Good morning, guys. Wanted to circle back first on a comment case, I think, you made at the beginning, you're saying that I think two-thirds of production is in the Diamondback side and the third is on the third-party side. Is that -- I guess, first I want to make sure I'm hearing that right was on the production front. And is that a decent kind of split for 2020 completions that are baked into guidance or is that dramatically altering given the drop in some of the acquisitions you've done lately?

Travis D. Stice -- Chief Executive Officer

No, I think that's fair, Jeff. I mean, I kind of have production increasing Diamondback's percentage or total production increasing throughout the year, but about two-thirds is a fair number for where we're going to be in the fourth quarter. On a net well basis in our model right now, Diamondback is 65% to 70% of the net wells, but again that's with a non-op net well inventory pretty low in the fourth quarter given where we are today in the first quarter. So in general, 50% of the assets operated by FANG are going to generate two-thirds of the production.

Jeff Grampp -- Northland Capital Markets -- Analyst

Got it, got it. Really helpful. And my follow up, I'm hopefully a quicker one. Do you guys have an estimate of kind of what the PDP decline rate of the asset base is, if we were to look at kind of 4Q '19 to 4Q '20?

Travis D. Stice -- Chief Executive Officer

It should be about mid-30s on BOEs and high 30s on oil.

Jeff Grampp -- Northland Capital Markets -- Analyst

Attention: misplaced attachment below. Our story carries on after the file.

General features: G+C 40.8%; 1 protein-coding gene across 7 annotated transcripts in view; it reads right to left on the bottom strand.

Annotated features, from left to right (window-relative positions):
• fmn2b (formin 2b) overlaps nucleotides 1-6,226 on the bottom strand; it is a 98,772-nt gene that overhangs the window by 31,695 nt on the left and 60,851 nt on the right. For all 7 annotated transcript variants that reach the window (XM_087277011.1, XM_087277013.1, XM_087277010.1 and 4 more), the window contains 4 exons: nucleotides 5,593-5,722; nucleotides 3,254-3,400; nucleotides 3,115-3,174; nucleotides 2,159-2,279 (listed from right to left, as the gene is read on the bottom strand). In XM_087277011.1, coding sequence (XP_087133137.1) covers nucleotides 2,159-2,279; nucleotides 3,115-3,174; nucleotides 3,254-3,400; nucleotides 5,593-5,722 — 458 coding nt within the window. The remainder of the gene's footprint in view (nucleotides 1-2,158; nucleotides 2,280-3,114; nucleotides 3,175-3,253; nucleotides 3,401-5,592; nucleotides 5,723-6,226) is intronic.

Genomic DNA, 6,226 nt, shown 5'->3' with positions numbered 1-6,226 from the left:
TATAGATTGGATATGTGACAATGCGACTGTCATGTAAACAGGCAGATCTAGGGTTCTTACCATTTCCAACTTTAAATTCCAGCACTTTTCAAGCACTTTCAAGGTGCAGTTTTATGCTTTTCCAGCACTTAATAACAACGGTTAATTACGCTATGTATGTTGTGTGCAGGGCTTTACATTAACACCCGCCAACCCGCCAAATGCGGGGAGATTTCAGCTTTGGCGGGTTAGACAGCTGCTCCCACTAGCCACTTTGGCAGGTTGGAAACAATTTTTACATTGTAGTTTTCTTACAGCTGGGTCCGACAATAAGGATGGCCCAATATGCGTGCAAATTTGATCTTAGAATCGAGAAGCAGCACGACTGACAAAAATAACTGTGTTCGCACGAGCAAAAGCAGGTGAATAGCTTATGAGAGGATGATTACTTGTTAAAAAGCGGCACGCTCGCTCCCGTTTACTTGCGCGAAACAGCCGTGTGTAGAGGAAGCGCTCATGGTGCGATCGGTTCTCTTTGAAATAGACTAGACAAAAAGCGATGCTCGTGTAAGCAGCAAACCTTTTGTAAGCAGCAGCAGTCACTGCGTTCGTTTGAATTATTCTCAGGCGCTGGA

Got it, got it. All right. Great. Appreciate the time, guys. Thanks.

Travis D. Stice -- Chief Executive Officer

Thanks, Jeff.

Adam Lawlis -- Vice President of Investor Relations

Thanks, Jeff.

Operator

Thank you. And our next question comes from William Thompson from Barclays. Your line is now open.

William Thompson -- Barclays -- Analyst

Hey, everyone, good morning.

Travis D. Stice -- Chief Executive Officer

Good morning, William.

William Thompson -- Barclays -- Analyst

So before the Street consensus models 1Q '20 simply at the midpoint of the first half production guidance, can you maybe help us understand the cadence of the 20 net completions you have visibility on and how that can translate into oil growth throughout the year? Should we think about maybe modest to flattish growth in 1Q, but a pickup in 2Q?

Travis D. Stice -- Chief Executive Officer

Yeah, I think that's fair. We -- from a Diamondback-operated perspective, the number of net wells in Q1 will look very similar to Q4, about two net wells. That steps up by about 50% in Q2. And then from a Diamondback-operated perspective, we're almost averaging four net wells a quarter in the back half of the year. So I think from a growth perspective, we expect to grow modestly off of the released Q4 numbers, low-single-digits and have a pretty meaningful step-up in Q2 from an oil and BOE production perspective into the mid-single-digits from Q1 to Q2. The way we have it, model right now, there are some large pads coming on in the back half of the year, which should help the year exit very strong with an exit-to-exit number Q4 '19 to Q4 '20 of mid-to-high teens on the oil and the BOE side.